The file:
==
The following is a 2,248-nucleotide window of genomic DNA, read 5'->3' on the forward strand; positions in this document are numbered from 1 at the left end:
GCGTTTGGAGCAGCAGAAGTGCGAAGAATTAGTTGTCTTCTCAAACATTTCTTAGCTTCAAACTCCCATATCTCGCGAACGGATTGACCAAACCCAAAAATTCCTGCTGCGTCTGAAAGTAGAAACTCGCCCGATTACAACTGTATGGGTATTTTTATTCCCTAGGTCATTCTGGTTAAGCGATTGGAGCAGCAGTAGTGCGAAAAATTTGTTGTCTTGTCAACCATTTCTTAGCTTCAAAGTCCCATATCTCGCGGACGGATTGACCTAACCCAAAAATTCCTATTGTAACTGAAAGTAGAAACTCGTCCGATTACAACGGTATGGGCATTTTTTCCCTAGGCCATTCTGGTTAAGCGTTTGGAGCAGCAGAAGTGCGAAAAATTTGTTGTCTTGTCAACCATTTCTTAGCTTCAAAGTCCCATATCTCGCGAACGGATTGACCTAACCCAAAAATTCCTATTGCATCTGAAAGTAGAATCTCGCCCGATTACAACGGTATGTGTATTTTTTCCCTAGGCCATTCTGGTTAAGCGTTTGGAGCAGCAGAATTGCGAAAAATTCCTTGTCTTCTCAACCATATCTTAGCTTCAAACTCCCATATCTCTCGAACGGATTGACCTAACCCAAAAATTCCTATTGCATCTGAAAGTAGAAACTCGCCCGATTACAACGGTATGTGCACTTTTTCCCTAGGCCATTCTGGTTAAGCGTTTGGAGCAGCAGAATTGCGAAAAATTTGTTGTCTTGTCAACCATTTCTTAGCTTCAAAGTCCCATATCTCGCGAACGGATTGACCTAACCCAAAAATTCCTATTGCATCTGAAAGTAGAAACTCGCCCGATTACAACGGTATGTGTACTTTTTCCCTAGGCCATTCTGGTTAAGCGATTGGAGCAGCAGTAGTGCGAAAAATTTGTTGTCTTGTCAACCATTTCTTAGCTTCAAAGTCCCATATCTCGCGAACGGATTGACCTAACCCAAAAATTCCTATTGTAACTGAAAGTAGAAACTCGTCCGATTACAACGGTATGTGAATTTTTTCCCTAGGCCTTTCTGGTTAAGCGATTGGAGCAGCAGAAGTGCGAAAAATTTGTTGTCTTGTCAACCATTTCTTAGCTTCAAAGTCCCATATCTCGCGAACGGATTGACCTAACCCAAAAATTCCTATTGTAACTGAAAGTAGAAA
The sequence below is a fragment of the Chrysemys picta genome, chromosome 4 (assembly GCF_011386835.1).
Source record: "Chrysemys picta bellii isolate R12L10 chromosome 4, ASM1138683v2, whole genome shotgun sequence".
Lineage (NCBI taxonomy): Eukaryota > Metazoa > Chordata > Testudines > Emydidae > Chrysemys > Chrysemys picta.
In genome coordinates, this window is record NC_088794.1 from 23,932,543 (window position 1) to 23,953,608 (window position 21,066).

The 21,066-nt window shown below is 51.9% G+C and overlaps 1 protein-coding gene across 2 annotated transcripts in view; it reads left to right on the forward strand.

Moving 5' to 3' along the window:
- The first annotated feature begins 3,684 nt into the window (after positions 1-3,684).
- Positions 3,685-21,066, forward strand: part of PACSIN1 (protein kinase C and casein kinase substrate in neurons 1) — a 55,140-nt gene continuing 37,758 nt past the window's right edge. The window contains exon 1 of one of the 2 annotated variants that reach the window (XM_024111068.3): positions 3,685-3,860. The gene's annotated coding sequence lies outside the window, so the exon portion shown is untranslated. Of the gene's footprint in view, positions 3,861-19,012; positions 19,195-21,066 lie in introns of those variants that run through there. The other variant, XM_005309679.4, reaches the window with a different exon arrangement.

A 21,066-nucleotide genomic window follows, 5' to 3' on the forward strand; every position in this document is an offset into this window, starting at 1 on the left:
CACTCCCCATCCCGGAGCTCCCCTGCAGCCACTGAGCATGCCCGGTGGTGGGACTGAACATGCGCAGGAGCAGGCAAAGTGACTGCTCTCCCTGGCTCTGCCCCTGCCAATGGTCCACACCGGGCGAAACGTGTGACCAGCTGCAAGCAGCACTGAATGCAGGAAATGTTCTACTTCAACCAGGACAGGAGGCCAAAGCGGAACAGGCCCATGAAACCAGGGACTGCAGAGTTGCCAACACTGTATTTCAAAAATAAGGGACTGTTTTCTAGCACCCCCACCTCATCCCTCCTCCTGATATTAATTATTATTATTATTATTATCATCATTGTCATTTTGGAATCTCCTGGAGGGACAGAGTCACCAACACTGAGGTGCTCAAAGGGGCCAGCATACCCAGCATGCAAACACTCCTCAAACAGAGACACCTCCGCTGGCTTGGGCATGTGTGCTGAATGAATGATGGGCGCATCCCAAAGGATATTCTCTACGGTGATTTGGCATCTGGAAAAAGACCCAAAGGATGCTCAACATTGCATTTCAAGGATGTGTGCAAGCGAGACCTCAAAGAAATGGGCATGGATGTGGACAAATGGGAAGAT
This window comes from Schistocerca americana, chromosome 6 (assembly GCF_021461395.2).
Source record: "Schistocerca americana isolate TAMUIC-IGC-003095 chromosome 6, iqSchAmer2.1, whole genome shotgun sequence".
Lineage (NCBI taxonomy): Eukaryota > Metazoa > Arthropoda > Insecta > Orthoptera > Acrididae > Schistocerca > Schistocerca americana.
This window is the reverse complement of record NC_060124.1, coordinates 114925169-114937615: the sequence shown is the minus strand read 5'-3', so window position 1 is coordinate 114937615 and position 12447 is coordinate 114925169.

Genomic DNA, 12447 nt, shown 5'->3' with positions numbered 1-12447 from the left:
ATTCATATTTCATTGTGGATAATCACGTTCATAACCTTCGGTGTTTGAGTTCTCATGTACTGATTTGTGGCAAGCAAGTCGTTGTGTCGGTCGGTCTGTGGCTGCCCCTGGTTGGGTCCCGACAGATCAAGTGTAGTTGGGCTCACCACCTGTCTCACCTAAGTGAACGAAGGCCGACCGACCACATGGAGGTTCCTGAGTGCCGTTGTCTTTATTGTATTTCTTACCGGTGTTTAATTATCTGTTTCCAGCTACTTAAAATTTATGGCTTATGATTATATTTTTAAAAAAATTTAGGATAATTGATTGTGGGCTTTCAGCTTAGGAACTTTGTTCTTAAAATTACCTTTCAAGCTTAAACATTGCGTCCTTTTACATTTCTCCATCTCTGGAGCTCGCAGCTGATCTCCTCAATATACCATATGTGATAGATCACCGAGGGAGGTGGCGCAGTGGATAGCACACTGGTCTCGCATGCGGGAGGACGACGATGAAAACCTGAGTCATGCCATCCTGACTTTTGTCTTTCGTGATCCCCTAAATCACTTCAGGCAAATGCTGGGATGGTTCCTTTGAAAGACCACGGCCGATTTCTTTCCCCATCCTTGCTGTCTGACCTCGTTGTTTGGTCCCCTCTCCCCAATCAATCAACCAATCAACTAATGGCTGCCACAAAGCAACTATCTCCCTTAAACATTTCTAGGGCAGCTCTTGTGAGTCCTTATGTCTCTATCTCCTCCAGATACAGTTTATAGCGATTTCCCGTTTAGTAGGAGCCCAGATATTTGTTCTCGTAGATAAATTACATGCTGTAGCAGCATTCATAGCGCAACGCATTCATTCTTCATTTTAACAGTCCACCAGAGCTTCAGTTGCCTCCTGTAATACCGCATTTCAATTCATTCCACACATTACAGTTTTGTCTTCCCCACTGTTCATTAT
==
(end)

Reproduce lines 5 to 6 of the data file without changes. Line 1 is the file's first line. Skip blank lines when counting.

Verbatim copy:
Lineage (NCBI taxonomy): Eukaryota > Metazoa > Chordata > Testudines > Emydidae > Chrysemys > Chrysemys picta.
In genome coordinates, this window is record NC_088794.1 from 23,932,543 (window position 1) to 23,953,608 (window position 21,066).